Graduate entrepreneurship: more than child's play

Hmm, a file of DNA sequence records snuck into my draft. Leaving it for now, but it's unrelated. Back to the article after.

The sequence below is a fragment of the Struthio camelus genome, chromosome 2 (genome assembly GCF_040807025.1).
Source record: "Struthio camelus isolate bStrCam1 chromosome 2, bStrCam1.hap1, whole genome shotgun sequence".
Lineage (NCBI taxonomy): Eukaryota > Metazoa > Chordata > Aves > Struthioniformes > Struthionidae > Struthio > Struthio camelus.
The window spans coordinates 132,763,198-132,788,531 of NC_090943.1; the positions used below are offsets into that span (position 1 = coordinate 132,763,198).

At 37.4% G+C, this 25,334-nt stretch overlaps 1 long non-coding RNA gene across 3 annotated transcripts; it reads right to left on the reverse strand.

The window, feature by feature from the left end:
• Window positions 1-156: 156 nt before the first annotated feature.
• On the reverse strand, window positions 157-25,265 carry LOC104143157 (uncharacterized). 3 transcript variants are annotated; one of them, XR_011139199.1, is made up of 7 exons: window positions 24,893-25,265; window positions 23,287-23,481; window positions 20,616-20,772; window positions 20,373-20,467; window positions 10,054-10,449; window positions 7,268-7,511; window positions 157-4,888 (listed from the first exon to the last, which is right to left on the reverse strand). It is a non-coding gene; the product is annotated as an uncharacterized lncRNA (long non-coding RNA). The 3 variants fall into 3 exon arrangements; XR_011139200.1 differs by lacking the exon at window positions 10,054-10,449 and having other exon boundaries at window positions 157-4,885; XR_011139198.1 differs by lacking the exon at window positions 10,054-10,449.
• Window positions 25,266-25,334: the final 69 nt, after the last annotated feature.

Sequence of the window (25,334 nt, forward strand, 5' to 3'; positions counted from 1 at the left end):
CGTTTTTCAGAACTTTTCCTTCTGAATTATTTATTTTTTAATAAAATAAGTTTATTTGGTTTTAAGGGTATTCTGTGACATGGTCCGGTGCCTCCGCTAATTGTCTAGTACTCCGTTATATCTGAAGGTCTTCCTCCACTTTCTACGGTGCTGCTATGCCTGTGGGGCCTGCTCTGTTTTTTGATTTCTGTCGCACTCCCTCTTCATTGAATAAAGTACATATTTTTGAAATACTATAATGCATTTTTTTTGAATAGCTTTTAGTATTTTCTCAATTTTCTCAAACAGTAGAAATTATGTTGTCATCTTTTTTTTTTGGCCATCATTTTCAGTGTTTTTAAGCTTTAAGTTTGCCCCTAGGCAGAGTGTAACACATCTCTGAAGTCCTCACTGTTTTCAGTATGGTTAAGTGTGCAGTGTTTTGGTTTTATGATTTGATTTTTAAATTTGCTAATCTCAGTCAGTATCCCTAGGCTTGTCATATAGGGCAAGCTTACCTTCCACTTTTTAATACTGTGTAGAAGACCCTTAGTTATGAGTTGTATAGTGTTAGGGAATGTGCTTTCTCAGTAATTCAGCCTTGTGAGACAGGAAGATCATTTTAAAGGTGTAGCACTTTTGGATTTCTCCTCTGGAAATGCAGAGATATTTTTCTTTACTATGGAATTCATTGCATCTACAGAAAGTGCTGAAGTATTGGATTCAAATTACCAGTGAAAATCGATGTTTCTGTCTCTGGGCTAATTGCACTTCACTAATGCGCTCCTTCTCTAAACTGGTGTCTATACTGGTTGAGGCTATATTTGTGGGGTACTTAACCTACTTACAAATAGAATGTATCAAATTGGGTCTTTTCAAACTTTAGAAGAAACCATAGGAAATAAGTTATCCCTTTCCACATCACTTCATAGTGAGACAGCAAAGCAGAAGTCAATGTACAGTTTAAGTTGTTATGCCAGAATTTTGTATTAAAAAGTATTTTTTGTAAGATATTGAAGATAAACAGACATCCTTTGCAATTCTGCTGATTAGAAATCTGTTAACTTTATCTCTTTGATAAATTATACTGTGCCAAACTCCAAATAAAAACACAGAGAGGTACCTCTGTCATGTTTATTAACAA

Purpose ‐ With the unbridled demand for entrepreneurship in higher education, the purpose of this paper is to identify how pedagogy can inhibit students in making the transition to graduate entrepreneurship. Along the way, the concept of what and who is a graduate entrepreneur is challenged. Design/methodology/approach ‐ The paper reports upon the pragmatic development of enterprise programmes in Ireland and Australia. Despite different starting points, a convergence of purpose as to what can be realistically expected of enterprise education has emerged. Findings ‐ This study reinforces the shift away from commercialisation strategies associated with entrepreneurial action towards developing essential life skills as core to any university programme and key to developing entrepreneurial capacity among students. Despite similar government intervention, university policy and student demand for practical-based entrepreneurial learning in both cases, graduates tend not to engage in immediate entrepreneurial action due to the lack of fit between their programme of study and individual resource profiles, suggesting that graduate entrepreneurship is more than child's play. Practical implications ‐ There are practical implications for educationalists forced to consider the effectiveness of their enterprise teachings, and cautionary evidence for those charged with providing support services for graduates. Originality/value ‐ Given the evolutionary approaches used at the University of Tasmania to develop students as "reasonable adventurers" and at the University of Ulster to develop "the enterprising mindset" the paper presents evidence of the need to allow students the opportunity to apply entrepreneurial learning to their individual life experiences in order to reasonably venture into entrepreneurial activity.